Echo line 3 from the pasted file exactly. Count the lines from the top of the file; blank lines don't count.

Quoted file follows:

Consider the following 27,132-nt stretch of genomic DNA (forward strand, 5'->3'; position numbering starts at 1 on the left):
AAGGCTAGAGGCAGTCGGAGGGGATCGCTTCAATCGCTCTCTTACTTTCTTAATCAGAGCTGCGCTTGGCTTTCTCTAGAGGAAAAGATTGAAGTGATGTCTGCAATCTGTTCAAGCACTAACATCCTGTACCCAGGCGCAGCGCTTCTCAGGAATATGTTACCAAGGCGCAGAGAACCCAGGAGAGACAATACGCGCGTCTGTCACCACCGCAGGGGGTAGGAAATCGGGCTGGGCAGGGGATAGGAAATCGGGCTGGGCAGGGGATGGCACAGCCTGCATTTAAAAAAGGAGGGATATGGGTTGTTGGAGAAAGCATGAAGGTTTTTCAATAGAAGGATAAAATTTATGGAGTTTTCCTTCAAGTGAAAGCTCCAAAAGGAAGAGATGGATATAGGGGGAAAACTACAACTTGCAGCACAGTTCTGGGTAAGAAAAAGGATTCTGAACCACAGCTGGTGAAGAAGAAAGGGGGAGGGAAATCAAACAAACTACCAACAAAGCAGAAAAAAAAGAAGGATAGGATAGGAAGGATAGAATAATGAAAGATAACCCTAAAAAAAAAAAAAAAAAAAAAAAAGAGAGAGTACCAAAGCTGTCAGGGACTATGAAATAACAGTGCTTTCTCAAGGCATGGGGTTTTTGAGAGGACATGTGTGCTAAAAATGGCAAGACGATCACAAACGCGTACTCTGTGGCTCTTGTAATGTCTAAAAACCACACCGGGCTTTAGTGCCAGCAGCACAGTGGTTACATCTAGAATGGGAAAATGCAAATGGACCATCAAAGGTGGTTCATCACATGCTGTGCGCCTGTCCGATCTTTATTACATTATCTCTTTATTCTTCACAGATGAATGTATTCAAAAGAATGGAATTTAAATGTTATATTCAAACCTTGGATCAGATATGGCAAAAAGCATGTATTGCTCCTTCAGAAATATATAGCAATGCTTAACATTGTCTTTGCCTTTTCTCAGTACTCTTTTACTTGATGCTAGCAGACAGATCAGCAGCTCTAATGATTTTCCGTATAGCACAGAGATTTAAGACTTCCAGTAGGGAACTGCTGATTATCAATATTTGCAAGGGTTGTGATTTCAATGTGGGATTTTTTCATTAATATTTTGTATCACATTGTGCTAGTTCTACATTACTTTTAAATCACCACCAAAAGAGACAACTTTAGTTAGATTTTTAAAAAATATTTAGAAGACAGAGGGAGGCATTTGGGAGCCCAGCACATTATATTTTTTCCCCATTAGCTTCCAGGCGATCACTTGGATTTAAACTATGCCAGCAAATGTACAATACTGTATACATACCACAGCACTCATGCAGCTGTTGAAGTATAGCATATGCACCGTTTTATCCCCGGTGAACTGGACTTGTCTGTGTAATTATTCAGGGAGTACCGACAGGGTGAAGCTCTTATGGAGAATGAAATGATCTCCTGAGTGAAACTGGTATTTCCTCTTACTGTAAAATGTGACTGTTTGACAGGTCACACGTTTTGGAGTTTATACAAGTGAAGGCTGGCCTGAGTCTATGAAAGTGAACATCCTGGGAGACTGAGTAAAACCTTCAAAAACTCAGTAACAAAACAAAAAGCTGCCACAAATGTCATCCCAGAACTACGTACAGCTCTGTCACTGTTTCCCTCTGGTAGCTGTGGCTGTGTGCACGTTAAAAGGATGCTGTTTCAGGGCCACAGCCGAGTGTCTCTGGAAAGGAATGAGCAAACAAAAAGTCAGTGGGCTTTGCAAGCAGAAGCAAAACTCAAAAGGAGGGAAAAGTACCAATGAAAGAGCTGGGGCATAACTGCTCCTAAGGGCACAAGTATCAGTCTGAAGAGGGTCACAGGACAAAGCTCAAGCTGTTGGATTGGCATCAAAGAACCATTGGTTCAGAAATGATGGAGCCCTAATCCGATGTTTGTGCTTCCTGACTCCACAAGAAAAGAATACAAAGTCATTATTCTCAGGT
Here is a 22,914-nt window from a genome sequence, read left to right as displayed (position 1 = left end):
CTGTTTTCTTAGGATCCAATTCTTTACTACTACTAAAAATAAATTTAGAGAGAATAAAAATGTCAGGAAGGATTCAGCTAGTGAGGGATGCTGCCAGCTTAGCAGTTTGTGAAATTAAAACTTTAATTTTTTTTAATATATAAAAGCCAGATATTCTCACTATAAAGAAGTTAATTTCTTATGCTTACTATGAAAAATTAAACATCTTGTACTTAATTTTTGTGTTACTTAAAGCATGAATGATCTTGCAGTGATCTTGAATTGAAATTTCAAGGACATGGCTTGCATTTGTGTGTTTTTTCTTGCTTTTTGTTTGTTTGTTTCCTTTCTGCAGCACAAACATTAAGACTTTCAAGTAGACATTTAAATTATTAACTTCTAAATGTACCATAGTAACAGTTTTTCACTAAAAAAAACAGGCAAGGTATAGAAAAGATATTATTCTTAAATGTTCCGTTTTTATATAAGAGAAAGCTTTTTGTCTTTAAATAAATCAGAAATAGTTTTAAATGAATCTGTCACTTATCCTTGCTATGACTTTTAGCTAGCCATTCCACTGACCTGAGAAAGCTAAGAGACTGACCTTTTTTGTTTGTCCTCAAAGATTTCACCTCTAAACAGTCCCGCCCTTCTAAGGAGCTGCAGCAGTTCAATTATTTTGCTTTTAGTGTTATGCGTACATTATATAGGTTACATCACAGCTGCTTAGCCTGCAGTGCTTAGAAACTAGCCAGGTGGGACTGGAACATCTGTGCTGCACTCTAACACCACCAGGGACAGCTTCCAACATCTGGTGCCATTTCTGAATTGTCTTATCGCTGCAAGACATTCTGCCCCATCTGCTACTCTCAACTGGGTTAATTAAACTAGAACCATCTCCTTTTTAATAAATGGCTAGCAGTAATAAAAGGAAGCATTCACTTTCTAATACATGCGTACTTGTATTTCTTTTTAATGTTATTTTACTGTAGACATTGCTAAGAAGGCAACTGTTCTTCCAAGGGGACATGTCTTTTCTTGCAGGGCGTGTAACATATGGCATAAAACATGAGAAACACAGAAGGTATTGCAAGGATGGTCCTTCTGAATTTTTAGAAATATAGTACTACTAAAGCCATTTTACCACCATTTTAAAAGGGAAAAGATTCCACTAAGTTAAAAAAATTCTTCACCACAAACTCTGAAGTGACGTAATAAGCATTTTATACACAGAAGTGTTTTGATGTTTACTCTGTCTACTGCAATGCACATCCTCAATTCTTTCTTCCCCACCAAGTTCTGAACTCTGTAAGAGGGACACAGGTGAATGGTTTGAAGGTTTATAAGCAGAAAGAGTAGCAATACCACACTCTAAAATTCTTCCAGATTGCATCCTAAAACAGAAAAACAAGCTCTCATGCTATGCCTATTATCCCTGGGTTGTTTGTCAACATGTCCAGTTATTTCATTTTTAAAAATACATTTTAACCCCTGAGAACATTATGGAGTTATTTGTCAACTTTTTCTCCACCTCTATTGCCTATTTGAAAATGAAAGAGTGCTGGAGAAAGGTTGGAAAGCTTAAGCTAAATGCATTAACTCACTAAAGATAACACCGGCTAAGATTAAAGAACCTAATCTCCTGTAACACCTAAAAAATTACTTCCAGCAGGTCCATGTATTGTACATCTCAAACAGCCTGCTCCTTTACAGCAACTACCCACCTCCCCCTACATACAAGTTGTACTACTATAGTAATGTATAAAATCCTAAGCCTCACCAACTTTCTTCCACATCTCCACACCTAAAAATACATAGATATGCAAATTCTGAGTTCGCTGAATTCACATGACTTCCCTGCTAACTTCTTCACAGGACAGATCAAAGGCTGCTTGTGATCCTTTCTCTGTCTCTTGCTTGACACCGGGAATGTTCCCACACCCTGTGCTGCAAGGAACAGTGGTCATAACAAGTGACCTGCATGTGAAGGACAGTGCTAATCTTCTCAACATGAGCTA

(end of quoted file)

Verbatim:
Here is a 22,914-nt window from a genome sequence, read left to right as displayed (position 1 = left end):